CalPERS staff and its board have utterly lost the plot. They seem determined to fight the public on a battle-by-battle basis. They are winning at best partial victories, and they are losing the bigger war of credibility and trust. The disastrous selection of a scandal-ridden fiduciary counsel, Robert Klausner, who can have been chosen only for his willingness to wrap staff-favorable positions in the fiduciary flag, is sure to do serious harm to CalPERS as the pension fund train wrecks in Detroit and Jacksonville, where Klausner was deeply involved, continue to get unfavorable media coverage. And as we’ll demonstrate in more detail next week, CalPERS effort to burnish its image via its private equity workshop wound up discrediting them as well.

Print Friendly, PDF & Email


  1. Mark from California

    Yves: thanks so much for your continuing pieces on CalPERS. My late father, as a career Calif. civil service employee, drew retirement funds from CalPERS. He would be glad that someone is digging up the dirt (although dismayed by the content). Keep going! – Mark
    P.S. I’ll continue to donate. :)

  2. participant-observer-observed

    Great work on the continued coverage of this pathetic state of affairs.

    Don’t the CalPERS board members have some oath of duty for public service to CA and its tax payers?

    I would love to hear someone ask Gov Brown (supposedly sworn oath to serve CA peopl) what he thinks of this, on the record. Ditto for Kamila Harris and HRC, for that matter. Doesn’t HRC have some grand buy-in on this recklessness method of “entitlement reform.” (The reform seems to be: you are entitled to your retirement savings, but only until Wall Street pays off enough state cronies to steal it away from you!)

  3. flora

    Your last paragraph sums it up. I have given CalPERS CEO and staff benefit of the doubt. Until now.
    Thanks for your reporting.

  4. Kokuanani

    Apparently the LA Times is at last picking up the story. This from a news summary that I get, Essential California:

    CalPERS’ big news: The California Public Employees’ Retirement System made an important disclosure Tuesday: It paid $3.4 billion in performance fees to its private equity managers since 1990, while the controversial sector generated $24.2 billion in net profit for retirees. The numbers are expected to generate more scrutiny about how the public pension system, the nation’s largest, is run. Los Angeles Times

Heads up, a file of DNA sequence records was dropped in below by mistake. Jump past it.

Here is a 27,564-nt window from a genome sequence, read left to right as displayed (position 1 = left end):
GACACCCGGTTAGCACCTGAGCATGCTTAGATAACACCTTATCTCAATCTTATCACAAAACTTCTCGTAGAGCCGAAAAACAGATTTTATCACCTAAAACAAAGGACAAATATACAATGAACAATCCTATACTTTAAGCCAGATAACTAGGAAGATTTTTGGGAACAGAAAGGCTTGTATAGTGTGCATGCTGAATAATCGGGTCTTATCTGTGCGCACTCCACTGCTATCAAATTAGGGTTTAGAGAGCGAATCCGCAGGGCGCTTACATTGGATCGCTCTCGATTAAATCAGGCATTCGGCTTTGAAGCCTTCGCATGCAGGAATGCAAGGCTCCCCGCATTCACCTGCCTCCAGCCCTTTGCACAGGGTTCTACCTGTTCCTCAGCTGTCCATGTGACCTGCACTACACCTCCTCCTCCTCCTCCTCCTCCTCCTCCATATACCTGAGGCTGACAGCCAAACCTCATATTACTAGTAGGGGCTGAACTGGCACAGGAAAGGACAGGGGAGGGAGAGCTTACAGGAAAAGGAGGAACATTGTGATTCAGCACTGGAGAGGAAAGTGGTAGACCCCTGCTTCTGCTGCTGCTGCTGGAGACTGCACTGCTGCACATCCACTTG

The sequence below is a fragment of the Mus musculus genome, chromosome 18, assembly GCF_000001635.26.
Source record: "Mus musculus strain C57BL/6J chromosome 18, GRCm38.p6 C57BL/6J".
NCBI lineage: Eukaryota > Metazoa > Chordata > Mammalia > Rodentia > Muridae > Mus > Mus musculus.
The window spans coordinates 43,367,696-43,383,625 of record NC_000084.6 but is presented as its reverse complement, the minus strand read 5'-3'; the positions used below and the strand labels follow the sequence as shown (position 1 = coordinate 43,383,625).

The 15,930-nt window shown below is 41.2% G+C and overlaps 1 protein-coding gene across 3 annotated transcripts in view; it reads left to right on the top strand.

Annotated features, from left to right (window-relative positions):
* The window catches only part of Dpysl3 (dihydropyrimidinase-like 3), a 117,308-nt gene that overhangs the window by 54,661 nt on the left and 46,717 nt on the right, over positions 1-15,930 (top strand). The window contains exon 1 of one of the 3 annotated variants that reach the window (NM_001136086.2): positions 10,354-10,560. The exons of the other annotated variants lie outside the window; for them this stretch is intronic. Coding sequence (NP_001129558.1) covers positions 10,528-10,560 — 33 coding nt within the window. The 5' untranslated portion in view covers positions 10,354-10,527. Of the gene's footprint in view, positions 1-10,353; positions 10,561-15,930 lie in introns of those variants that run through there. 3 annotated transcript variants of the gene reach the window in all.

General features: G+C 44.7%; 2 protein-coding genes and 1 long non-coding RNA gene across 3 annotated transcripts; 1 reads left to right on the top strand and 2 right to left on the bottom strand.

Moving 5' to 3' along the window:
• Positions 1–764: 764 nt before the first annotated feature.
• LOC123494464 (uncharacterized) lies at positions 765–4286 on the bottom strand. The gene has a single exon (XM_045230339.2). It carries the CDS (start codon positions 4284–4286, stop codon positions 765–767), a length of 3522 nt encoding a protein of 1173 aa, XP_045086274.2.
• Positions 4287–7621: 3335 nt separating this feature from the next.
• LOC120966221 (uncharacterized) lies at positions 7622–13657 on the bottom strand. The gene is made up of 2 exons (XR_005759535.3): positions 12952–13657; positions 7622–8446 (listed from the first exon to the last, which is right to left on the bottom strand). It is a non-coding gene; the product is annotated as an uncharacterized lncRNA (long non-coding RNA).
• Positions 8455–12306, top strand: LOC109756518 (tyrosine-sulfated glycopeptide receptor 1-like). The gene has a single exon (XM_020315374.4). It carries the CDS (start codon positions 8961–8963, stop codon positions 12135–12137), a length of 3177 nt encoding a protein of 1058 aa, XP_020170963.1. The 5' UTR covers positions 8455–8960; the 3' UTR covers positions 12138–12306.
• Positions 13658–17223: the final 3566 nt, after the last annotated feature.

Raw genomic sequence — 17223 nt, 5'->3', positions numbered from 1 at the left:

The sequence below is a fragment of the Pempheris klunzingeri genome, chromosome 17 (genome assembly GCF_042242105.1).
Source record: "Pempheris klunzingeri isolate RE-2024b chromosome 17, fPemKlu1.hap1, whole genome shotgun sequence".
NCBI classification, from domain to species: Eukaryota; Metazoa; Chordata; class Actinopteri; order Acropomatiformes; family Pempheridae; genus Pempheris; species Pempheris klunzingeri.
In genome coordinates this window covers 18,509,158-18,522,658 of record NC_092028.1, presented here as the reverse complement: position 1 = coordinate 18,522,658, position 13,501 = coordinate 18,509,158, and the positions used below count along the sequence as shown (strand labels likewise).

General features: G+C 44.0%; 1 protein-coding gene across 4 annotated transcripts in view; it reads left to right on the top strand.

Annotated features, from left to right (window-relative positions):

5. none

    Is 3.4B out of 27.6B (=3.4 + 24.2) a bad amount? It looks lower than the 2%+20% convention that’s been mentioned here a few times.

    1. Trustee

      It should look better than a typical 2+20. I ignores 17 years of the 2%. It also ignores the 2% on partnerships that lost money or failed to meet the hurdle (if any).

  6. Andrew M Silton

    Rather than incorporating the carried interest data into CalPERS’s performance disclosure table for PE (, they released the numbers in a separate Pdf document (

    Anyone seriously interested in evaluating the performance of CalPERS’s managers would be hard pressed to draw meaningful conclusions. CalPERS has made a disclosure, but they haven’t been transparent.

  7. Assolonius

    “Is 3.4B out of 27.6B (=3.4 + 24.2) a bad amount? It looks lower than the 2%+20% convention that’s been mentioned here a few times.”

    The carried interest amount conveniently omits “inactive” funds, however inactive funds performance was included in PE’s overall performance. Thus, fees and performance arent apples to apples, fees were understated.

    Also perfomance was overstated by the inclusion of co-investments, which are “0 fee” according to calpers, and if you believe that then i have a bridge…..

    So, no way did calpers negotiate down from 2/20 to 1/12 or whatever, Real Desrochers just recently stated at a board mtg that they have to pay full freight to get access to “top managers”, so the question then is why do they need a team of 60 people when theyre: not negotiating, allocating based off past performance……

Comments are closed.